I am continually surprised at how the New York Times doesn't "get it" when it comes to music. First there was an article about the Petrucci Library that calls it "a boon to garret-living, financially struggling young musicians."
All musicians benefit from this library. It offers pieces of music that haven't been in print for hundreds of years (yes hundreds of years) for musicians young and old, experienced and inexperienced, financially struggling and not financially struggling. Where do they get the idea that it's only young musicians who struggle financially? And what's this thing about living in garrets? They quote a G. Schirmer manager complaining that the library hurts sales, which seems to be the point of the article.
Then the Times put this article on the fashion page about a 22-year-old fiddle player who wears odd Lady-Gaga-like costumes and strange masks when he performs. They don't say anything specific about his playing, and the article would lead the uninformed (like me before reading the article) that Hahn-Bin is probably not a very good violinist, but he has a rather good technique as you can hear. It's not my kind of playing, but the repertoire he plays is not the kind of stuff that calls for much in the way of introspection (he holds Andy Warhol and Mozart in "equal esteem" and thinks of them as complementary). With or without the bird mask, Hahn-Bin's performing is musical pageantry. His outrageous hair, clothes, makeup, and antics take the focus away from what is missing in his musicianship (though he is a technically good fiddle player). It is clear that his main intention is to perform and impress. I don't see myself buying his recordings or going to his concerts, but I suppose there are people who like this sort of thing.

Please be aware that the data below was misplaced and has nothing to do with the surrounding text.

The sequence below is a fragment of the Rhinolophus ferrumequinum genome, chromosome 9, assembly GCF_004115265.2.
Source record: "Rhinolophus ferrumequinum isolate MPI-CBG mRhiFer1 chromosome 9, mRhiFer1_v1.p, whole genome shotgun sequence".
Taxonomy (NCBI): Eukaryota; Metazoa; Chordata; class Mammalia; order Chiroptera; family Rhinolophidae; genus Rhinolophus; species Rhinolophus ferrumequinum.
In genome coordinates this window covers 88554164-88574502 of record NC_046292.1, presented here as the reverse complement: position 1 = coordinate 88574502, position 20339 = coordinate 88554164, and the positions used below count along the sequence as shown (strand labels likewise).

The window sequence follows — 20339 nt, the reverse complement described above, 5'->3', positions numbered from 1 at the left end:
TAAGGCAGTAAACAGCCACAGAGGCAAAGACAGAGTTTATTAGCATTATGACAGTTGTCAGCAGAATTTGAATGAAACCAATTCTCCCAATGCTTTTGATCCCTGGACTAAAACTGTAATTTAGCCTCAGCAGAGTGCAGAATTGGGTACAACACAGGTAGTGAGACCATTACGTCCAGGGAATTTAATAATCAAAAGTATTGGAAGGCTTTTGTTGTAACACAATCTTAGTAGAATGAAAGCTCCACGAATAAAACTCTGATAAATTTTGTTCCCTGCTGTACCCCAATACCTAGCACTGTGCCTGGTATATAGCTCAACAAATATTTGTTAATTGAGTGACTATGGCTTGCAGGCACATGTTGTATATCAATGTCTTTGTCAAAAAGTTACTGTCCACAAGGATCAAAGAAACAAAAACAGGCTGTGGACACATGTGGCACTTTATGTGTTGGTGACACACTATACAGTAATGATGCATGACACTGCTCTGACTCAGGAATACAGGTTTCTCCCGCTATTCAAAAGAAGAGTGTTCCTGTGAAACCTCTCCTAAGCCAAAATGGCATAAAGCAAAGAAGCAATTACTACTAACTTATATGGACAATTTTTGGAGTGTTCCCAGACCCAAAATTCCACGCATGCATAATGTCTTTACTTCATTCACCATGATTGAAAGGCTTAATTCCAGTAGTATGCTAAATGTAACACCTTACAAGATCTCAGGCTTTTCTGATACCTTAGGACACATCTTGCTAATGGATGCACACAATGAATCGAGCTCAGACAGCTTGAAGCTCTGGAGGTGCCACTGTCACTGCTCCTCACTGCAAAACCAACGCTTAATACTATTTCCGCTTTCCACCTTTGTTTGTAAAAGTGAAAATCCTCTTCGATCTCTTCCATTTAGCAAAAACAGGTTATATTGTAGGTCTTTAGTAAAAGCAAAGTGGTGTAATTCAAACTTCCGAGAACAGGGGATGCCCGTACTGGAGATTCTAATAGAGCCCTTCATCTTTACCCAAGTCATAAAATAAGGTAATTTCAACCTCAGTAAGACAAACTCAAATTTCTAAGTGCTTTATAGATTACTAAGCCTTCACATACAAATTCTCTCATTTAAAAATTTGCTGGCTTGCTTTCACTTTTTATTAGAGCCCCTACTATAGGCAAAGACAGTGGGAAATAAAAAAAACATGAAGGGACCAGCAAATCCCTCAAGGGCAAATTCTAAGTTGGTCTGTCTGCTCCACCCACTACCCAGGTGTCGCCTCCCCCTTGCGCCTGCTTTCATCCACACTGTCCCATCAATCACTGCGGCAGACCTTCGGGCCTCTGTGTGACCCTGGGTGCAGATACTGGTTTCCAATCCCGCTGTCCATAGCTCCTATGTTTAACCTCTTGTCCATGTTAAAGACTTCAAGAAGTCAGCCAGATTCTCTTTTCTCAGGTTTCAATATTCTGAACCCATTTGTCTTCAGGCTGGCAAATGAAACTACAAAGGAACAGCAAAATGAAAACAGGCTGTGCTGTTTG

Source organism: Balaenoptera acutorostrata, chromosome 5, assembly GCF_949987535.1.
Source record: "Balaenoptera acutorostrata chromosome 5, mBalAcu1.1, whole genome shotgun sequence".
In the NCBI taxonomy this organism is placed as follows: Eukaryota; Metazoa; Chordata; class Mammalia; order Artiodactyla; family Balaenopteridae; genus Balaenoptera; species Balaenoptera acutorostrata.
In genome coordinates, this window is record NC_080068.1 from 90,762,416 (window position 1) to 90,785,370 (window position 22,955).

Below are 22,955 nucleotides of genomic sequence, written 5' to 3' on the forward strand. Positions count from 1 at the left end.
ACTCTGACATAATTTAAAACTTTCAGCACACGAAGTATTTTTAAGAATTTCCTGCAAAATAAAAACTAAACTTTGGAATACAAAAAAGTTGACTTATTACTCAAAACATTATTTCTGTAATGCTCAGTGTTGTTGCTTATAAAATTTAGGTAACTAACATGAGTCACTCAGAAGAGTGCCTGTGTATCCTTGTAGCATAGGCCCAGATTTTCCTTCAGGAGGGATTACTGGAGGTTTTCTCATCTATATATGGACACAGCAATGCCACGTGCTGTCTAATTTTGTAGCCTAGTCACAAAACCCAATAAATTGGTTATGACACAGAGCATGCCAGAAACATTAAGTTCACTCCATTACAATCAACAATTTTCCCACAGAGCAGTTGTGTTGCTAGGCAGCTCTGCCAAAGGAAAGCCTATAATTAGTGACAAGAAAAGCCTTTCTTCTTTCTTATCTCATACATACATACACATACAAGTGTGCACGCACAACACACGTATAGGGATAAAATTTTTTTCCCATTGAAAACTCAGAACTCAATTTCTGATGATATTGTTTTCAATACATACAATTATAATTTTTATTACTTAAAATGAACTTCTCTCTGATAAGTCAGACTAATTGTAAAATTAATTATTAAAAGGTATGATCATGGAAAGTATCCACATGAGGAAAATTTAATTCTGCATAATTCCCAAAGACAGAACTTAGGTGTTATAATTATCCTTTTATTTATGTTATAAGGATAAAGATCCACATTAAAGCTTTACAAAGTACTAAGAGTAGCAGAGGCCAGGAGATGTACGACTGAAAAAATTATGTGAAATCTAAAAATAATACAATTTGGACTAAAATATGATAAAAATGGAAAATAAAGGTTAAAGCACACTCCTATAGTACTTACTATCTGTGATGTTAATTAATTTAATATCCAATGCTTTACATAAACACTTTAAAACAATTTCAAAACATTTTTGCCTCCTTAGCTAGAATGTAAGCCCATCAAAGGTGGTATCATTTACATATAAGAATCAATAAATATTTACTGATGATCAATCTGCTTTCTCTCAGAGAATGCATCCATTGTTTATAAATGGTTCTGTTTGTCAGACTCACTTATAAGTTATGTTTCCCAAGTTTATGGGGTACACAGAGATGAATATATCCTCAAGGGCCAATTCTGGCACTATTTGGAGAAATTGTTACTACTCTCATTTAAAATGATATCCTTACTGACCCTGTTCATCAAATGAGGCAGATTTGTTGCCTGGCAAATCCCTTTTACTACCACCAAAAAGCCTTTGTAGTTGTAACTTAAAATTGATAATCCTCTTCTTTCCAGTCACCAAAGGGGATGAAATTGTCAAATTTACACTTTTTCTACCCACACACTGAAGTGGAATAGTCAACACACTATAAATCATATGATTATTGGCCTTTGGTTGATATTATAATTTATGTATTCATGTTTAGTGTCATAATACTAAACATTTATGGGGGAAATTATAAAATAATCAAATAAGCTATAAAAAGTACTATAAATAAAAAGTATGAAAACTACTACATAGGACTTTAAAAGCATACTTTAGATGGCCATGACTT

Others have done the musical pageantry thing before, but during the 1950s through the 1980s opulence and decadence was more about musical men emulating Za Za Gabor than musical men emulating Lady Gaga.
I can't resist including this: